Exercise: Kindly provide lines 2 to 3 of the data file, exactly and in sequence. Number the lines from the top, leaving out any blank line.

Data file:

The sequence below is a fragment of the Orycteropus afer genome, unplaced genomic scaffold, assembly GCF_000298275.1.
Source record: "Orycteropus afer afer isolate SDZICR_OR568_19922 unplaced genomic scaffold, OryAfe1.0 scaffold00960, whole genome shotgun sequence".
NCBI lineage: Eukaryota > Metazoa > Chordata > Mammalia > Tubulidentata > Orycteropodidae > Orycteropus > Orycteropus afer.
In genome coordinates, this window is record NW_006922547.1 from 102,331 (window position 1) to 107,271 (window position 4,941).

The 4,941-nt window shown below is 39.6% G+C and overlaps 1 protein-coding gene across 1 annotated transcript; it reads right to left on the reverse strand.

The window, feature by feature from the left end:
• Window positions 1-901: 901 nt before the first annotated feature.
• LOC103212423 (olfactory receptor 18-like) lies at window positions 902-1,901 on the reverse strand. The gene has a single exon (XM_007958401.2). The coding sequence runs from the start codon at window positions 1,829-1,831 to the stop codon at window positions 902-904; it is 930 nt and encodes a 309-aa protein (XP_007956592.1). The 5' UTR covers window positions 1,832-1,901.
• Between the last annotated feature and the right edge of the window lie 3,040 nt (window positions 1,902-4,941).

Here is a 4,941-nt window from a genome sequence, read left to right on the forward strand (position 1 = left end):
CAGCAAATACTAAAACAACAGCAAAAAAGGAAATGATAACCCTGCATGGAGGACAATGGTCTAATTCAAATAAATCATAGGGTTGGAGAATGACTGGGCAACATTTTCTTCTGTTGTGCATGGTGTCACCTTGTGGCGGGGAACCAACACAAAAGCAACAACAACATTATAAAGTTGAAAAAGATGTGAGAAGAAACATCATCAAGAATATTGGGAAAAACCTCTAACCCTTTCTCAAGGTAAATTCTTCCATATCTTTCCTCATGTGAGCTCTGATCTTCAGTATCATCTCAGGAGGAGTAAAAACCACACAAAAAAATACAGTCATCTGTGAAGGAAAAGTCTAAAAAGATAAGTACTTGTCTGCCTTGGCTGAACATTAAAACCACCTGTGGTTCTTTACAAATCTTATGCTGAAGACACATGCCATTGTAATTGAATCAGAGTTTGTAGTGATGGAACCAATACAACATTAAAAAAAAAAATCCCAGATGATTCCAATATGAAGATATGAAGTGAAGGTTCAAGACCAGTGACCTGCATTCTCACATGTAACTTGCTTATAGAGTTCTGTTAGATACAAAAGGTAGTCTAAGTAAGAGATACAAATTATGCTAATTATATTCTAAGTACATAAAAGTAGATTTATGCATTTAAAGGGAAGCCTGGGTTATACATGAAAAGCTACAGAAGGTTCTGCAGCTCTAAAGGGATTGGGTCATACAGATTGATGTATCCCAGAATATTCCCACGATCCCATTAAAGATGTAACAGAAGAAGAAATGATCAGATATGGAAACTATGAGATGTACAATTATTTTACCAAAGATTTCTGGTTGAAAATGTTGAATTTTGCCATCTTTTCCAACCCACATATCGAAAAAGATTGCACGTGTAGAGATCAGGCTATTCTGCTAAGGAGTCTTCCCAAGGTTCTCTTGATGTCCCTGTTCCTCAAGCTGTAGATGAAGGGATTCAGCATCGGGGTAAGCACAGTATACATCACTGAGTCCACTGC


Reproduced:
Source record: "Orycteropus afer afer isolate SDZICR_OR568_19922 unplaced genomic scaffold, OryAfe1.0 scaffold00960, whole genome shotgun sequence".
NCBI lineage: Eukaryota > Metazoa > Chordata > Mammalia > Tubulidentata > Orycteropodidae > Orycteropus > Orycteropus afer.